Project Labor Agreement, Trades Support of Bond to be Determined
By Paul Burton
The City College of San Francisco Board of Trustees will vote at its September 26 meeting on placing a bond measure on the March 2020 primary election ballot to fund new construction, renovations, and infrastructure improvements at some campuses and CCSF Centers throughout San Francisco. The CCSF Board of Trustees approved a recommendation by Chancellor Dr. Mark Rocha at its June 27 meeting to move forward on a facilities bond—contingent on bringing back to the Board a Project Labor Agreement for work on the bond-funded projects. Rocha said he is confident that the college and the Building Trades can reach an agreement.
“We have done this before and have a good relationship with the Building Trades Council,” Rocha said. “We have a previous PLA that we can build on and understand the issues that might need to be dealt with in the new PLA.” The CCSF Board of Trustees approved a PLA in 2005 for projects funded by a $243.6 million bond measure.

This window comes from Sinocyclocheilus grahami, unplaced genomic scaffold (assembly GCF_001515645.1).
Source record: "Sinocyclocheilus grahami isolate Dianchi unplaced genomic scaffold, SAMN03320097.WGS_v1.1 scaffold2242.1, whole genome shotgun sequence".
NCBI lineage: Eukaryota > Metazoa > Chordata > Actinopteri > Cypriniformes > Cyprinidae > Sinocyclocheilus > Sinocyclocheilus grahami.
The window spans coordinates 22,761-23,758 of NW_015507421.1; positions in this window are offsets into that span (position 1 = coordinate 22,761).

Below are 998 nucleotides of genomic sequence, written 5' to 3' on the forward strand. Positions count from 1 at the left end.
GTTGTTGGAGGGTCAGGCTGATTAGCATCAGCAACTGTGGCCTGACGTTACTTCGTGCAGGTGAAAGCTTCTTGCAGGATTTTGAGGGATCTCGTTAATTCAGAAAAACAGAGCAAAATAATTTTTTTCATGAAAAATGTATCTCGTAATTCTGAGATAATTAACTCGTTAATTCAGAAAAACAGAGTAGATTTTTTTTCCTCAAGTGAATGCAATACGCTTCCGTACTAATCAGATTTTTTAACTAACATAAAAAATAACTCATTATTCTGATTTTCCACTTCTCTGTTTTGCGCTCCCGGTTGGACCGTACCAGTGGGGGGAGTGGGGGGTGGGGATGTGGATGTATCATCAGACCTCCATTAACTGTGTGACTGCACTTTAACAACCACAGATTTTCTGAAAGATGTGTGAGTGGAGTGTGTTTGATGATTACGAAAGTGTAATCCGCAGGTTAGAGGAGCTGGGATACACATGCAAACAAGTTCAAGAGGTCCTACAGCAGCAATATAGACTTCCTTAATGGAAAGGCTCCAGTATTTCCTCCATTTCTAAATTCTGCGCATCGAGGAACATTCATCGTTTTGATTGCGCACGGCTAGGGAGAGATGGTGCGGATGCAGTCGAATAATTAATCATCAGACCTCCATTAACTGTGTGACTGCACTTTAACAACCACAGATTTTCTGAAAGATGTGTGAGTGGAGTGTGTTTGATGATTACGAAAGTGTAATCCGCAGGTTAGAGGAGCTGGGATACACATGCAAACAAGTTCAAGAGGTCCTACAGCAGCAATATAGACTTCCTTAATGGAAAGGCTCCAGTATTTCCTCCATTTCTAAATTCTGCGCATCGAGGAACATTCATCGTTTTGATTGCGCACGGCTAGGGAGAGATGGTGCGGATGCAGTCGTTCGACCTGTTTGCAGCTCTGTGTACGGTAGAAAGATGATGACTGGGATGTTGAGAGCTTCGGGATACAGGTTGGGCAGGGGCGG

San Francisco Building and Construction Trades Council Secretary-Treasurer Tim Paulson said members of the CCSF Board of Trustees have reached out to the Council to get support for the proposed $845 million bond and to work out a Project Labor Agreement for work on the bond-funded projects. “CCSF is committed to improving their facilities and infrastructure and they are willing to work with the building trades,” Paulson said. “Hundreds of union construction workers will be building new facilities on campuses that serve a working class population in the city if the bond measure is passed.”
“This facilities bond is vital for the continued success of our students and provides critical funding to upgrade our many debilitated buildings,” said City College Board of Trustees President Alex Randolph. “I look forward to working with the Building Trades to sign a new Project Labor Agreement covering the exciting planned projects and reaffirm our strong partnership with labor.”